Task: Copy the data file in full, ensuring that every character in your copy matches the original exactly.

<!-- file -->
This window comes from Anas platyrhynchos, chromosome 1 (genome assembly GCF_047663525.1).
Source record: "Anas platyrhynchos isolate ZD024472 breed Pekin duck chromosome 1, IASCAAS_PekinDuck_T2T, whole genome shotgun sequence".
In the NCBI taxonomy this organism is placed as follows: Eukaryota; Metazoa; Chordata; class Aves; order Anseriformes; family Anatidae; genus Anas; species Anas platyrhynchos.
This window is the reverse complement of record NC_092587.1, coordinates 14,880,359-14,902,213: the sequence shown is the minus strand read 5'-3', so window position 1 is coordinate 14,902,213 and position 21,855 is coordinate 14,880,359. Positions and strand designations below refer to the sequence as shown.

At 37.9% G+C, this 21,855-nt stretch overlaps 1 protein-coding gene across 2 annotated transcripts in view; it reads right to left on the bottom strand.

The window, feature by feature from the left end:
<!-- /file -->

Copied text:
This window comes from Anas platyrhynchos, chromosome 1 (genome assembly GCF_047663525.1).
Source record: "Anas platyrhynchos isolate ZD024472 breed Pekin duck chromosome 1, IASCAAS_PekinDuck_T2T, whole genome shotgun sequence".
In the NCBI taxonomy this organism is placed as follows: Eukaryota; Metazoa; Chordata; class Aves; order Anseriformes; family Anatidae; genus Anas; species Anas platyrhynchos.
This window is the reverse complement of record NC_092587.1, coordinates 14,880,359-14,902,213: the sequence shown is the minus strand read 5'-3', so window position 1 is coordinate 14,902,213 and position 21,855 is coordinate 14,880,359. Positions and strand designations below refer to the sequence as shown.

At 37.9% G+C, this 21,855-nt stretch overlaps 1 protein-coding gene across 2 annotated transcripts in view; it reads right to left on the bottom strand.

The window, feature by feature from the left end: